I received a comment yesterday that I just had to respond to, especially this bit:

There are a lot of people that want to become doctors but are too scared to fail…like me.”


Second Begins

September 10, 2008

After the ordeal I went through to get back to Dominica, one would think I would have kissed the ground once we landed. I didn’t – instead, I collected my luggage, hopped aboard a transport and spent the winding ride from the airport to campus soaking up knowledge from the 3rd and 4th semesters also aboard the van.

After a morning of classes that scared me a bit (because things are already in full swing and I need to catch up!), I went to the registrar to check in and by some lucky bit of mercy, I was able to get a fee waiver and only had to pay $100. After that, check-in was pretty painless. I got a spiffy new sticker for my student ID and a nice refund check for the balance of my student loan. The line at the bank wasn’t even that long – I was done with all my errands in a mere 45 minutes.

It’s a bit weird being a second semester – our “homeroom” is now Classrooom 5, located on the campus proper close to most of the department offices and the shacks. Labs are scheduled in the morning (although some are still in the afternoon). There are still miles to cover in anatomy, biochem, physio, histo and neuro but at the same time, seeing the crop of newbies studying their first semester lectures reminds me that I’ve already learned a lot. We’ve got the shelf exams at the end of the semester and already, we’ve been receiving data on what our GPAs and exam scores should look like in order to get the residencies we desire. My GPA wasn’t even good enough for me to keep my SGA position (I had to resign 😦 ) but I only missed it by 1 point {!!!!} so maybe next semester I’ll be able to do it…

It’s going to be a tough semester but I guess I’m a little more knowledgeable about what works and what doesn’t when it comes to success. Some of the upperclassmen I met during my travel ordeal shared pearls of wisdom, nifty links, study aid recommendations and all sorts of general advice. They must know what they’re talking about since they’re still here so I guess I’ll see if what they’ve done works for me.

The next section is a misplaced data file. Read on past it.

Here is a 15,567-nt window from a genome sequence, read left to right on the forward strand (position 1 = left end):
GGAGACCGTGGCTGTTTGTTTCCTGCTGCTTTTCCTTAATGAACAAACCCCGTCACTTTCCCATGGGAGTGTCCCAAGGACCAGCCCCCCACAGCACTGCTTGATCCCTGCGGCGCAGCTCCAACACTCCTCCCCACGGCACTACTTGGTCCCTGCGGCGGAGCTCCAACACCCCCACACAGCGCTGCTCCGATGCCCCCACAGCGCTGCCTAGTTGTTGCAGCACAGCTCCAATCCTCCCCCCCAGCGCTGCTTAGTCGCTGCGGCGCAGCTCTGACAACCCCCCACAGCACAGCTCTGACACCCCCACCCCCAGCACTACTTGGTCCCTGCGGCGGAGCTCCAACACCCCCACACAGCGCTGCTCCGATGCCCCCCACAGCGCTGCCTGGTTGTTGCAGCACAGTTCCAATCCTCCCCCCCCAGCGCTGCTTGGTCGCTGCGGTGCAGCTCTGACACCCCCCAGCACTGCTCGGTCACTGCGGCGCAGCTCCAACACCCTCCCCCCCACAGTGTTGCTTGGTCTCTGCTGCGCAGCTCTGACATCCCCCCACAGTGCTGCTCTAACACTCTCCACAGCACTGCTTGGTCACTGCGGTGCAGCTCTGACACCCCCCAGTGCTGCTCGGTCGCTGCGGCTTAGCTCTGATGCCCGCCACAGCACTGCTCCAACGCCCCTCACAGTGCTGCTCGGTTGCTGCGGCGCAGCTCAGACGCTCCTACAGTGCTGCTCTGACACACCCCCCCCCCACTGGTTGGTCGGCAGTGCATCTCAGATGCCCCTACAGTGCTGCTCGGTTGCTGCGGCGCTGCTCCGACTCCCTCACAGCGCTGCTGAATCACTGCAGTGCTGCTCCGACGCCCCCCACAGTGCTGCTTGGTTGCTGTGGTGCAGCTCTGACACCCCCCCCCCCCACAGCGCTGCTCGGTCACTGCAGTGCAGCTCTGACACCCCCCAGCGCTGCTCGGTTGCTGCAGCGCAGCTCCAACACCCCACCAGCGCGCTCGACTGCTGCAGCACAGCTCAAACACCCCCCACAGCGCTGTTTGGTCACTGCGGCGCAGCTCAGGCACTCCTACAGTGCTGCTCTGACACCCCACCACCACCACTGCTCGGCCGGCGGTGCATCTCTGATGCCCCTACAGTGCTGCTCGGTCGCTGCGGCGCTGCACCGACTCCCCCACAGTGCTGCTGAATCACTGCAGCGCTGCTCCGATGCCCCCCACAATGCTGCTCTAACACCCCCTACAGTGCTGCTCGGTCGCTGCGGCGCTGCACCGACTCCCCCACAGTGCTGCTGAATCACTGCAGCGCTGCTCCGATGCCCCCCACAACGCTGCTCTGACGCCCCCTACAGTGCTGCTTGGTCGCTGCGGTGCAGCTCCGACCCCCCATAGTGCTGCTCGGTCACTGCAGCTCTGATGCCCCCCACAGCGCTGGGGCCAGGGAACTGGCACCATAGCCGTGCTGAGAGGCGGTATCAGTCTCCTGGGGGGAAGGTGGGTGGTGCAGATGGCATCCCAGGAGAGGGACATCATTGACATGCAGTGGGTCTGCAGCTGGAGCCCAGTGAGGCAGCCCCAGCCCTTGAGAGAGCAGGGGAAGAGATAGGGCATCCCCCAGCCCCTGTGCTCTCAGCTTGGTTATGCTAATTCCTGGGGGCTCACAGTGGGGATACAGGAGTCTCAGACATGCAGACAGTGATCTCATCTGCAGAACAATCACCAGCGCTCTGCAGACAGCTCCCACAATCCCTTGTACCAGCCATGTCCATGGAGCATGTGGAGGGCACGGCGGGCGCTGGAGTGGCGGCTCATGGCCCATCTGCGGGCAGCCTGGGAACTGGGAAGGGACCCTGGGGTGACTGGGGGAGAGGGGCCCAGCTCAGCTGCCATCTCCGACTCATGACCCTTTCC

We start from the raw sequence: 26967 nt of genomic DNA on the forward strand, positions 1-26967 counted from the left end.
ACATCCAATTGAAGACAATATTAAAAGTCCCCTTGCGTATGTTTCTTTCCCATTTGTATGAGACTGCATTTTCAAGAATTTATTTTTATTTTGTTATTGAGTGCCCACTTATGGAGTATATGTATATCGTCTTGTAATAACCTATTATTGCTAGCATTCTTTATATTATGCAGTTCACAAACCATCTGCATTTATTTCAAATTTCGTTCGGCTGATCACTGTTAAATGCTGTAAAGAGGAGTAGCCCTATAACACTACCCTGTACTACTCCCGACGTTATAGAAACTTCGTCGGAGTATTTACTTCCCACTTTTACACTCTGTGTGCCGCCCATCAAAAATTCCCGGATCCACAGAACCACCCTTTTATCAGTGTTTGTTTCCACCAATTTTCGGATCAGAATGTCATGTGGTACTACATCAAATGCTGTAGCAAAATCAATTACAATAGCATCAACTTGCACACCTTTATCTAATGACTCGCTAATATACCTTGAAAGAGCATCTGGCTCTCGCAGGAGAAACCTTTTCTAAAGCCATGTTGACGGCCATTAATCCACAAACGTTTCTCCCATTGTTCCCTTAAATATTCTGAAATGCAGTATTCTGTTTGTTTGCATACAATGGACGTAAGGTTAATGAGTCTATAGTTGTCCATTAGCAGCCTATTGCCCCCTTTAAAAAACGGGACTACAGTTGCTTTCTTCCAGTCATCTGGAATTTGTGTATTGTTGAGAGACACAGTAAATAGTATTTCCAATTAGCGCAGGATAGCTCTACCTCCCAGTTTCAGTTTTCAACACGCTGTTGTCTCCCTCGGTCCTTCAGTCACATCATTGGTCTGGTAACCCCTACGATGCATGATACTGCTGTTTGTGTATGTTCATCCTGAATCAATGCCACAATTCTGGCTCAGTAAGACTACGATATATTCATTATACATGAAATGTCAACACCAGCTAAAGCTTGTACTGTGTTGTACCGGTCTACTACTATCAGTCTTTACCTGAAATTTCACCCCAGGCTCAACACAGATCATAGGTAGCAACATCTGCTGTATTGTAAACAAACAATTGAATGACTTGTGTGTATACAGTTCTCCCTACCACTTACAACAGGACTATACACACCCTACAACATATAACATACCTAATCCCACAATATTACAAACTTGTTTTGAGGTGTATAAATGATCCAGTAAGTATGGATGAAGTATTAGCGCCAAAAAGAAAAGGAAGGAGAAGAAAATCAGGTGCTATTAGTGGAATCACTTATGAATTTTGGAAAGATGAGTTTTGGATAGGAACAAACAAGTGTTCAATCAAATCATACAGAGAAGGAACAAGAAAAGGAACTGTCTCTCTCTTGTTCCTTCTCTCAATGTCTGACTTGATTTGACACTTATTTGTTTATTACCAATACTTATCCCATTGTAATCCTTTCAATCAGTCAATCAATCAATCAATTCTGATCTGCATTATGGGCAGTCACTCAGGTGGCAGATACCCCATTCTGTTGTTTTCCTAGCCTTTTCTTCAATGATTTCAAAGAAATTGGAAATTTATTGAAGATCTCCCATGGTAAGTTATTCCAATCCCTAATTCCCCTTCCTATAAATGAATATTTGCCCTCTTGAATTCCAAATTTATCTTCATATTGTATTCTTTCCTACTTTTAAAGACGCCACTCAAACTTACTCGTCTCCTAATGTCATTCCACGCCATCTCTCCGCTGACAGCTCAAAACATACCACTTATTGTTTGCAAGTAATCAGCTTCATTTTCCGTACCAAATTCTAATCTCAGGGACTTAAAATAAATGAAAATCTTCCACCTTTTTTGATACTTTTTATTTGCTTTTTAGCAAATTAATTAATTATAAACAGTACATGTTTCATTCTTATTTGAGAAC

I’ve got 2 days’ worth of lectures to review – better get back to work.

頭にくる 4 – Traveling

September 8, 2008

It is the first day of classes and I am in San Juan, stuck until tomorrow because my flight from JFK to SJU was delayed for a very stupid reason and American Airlines only has one flight a day to St. Maarten (where my connection was). American Airlines also only offers one flight to Dominica (it was full) and all the flights to Antigua (where I was to make my second connection) were sold out, not only on American, but on every carrier flying out of Puerto Rico.

Oh, how I hate traveling to and from Dominica!

Melville Hall, the airport closest to Portsmouth, is only open from sunup to sundown. It is only serviced by two carriers, American Airlines and Liat. There are only a certain number of arrivals and departures per day and the planes they use are the little propeller-driven prop planes that fit maybe 30 or so people. Is it any wonder that flights are sold out during the beginning and end of terms weeks, sometimes even months, in advance? You’d think the school, knowing the situation, might be a bit sympathetic.

But noooooooooooooo.

Ross charges a $100 US/day late registration fee if you do not arrive by the first day of classes. But what if you’ve already registered online? They charge a $100 US/day fee for late check-in if you do not check in by the first day of classes.

There is only one day of check-in. It is the day before the first day of classes.

So, even though American Airlines has put me up in a lovely hotel, given me meal vouchers and booked me on tomorrow’s (one and only) flight to St. Maarten, I had to book another flight on Liat in order to get to Dominica. And I will have to pay $300 US for late check-in when I get to Ross.